What is required to undertake the projects suggested here? One typical question is: is this project adequate for obtaining a high grade? and the answer for all projects listed here is YES BUT IT STRONGLY DEPENDS ON THE STUDENT'S COMMITTMENT TO DEVELOP A HIGH-QUALITY DISSERTATION. The projects listed here have the potential to carry out research and develop a computer system. You definitely need to do considerable programming but also search the literature, select, read and analyse sources of information. As a computing student you are expected to produce good quality computer code. At first sight, these projects might seem too challenging, particularly if you are not familar with the problems or techniques. However, these are project ideas for which I can offer specific guidance. Selecting a challenging project does not guarantee you to obtain a high grade, that is only a good start. It is your performance and achievements which will be reflected in the final grade.

Are these project ideas suitable for MSc, MSci or BSc dissertations? Most of the project ideas suggested here can be adapted for developing a dissertation according to the degree type and subject (computer science, artificial intelligence, combination, etc.). Please see the corresponding project handbook for more guidelines and the requirements that your project should meet according to your degree. For all these project ideas, there is a potential for producing a publication if that is something that interests you.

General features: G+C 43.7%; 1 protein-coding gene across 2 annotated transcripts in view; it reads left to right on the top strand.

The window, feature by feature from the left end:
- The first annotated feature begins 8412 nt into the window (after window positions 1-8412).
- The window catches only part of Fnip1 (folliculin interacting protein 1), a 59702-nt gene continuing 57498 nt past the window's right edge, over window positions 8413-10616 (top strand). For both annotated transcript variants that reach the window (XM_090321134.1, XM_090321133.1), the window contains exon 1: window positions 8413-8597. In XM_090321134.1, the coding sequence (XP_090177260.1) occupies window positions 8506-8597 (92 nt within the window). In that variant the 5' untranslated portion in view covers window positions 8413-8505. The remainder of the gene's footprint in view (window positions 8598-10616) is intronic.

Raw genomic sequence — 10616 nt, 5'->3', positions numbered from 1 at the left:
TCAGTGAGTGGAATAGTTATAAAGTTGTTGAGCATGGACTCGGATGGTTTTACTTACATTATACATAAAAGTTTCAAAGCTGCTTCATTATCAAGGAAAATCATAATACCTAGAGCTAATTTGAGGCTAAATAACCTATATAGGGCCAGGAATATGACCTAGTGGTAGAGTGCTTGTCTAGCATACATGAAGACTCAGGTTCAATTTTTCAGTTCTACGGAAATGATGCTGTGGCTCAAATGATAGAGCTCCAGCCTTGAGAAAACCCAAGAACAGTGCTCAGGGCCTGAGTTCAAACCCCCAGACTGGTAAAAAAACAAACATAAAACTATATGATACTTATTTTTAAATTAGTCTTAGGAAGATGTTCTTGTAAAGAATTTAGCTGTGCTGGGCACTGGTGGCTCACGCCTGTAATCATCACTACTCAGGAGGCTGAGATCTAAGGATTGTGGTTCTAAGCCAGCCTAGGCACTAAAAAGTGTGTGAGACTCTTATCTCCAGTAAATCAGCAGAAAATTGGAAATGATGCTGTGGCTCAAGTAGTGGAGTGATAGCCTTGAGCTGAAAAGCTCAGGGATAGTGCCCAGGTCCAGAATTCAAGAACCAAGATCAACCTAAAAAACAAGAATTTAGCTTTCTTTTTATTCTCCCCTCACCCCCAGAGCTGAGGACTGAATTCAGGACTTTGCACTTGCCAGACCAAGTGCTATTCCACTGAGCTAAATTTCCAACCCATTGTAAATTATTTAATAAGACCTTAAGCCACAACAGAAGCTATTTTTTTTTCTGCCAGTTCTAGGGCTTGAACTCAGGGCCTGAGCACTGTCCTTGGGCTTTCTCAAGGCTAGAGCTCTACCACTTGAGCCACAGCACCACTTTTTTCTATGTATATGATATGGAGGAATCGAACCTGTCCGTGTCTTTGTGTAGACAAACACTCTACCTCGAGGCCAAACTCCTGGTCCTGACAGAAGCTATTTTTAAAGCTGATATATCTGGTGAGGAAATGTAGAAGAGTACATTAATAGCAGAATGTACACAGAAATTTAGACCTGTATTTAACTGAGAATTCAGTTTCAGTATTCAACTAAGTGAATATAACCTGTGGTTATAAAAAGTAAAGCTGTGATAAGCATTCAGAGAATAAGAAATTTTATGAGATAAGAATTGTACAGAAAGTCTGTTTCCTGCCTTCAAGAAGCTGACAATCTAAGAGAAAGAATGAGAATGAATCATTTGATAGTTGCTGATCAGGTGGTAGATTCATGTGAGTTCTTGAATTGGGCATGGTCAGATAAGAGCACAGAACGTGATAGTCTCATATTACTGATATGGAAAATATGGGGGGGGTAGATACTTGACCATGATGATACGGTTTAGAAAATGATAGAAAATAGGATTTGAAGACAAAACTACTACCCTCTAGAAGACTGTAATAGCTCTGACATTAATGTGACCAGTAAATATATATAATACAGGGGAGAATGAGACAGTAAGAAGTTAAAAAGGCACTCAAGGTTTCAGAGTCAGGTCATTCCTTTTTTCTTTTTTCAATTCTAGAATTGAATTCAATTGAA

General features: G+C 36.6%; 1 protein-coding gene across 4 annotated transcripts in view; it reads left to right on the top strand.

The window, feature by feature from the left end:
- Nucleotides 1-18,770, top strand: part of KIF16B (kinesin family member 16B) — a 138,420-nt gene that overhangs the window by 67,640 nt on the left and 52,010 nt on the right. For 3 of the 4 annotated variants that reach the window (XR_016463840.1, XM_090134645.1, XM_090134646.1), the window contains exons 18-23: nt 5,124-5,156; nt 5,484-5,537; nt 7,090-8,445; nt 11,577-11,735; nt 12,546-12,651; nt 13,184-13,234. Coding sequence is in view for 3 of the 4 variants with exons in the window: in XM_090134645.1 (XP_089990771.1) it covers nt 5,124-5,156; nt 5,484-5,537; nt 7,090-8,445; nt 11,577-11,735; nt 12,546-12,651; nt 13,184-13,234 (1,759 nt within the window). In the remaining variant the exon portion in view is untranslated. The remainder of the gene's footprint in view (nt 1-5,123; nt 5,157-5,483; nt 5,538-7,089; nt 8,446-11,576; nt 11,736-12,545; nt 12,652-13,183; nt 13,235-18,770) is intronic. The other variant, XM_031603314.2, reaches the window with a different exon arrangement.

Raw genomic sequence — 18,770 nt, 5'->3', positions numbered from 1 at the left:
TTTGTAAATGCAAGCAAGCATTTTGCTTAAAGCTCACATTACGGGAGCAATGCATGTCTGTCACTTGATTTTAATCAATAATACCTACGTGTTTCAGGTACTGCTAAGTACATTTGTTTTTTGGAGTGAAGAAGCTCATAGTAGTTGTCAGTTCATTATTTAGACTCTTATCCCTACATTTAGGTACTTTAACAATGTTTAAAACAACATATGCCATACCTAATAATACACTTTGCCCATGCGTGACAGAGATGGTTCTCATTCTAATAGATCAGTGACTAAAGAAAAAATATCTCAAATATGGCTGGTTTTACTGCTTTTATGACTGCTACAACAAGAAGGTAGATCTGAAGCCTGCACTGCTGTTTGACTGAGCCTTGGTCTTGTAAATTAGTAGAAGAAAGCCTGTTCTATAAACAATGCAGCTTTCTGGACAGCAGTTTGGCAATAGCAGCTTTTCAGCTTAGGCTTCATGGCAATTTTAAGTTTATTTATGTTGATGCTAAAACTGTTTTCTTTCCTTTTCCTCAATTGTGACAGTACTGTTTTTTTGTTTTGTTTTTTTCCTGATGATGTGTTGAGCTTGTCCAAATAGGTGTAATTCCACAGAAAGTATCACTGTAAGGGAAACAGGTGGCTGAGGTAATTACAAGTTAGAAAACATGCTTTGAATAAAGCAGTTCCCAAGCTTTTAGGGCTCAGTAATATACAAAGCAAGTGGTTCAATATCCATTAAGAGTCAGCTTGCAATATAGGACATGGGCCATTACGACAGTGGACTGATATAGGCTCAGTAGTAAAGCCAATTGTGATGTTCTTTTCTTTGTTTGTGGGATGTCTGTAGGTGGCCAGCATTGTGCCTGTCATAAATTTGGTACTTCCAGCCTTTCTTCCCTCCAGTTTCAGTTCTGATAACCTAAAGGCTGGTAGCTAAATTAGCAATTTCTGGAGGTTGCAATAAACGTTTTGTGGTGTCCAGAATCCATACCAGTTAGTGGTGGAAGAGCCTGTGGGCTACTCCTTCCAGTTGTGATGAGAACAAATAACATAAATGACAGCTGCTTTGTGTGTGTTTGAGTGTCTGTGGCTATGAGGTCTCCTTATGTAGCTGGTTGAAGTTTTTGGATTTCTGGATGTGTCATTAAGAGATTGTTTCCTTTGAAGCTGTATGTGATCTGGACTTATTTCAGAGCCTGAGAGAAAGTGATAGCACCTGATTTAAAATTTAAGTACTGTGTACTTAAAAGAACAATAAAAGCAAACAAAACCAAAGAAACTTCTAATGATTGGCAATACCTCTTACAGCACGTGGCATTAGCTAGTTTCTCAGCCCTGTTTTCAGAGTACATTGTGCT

Some ideas for individual projects are listed below, they are intentionally described very briefly in order not to be too prescriptive. The intention is that such ideas trigger your interest, then you can conduct some research and shape the project idea to your own liking. If you want some more specifics on these ideas, please contact me to have a conversation. You can also look at the undergraduate and postgraduate projects that I have supervised in previous years as they could also trigger some project ideas of your own.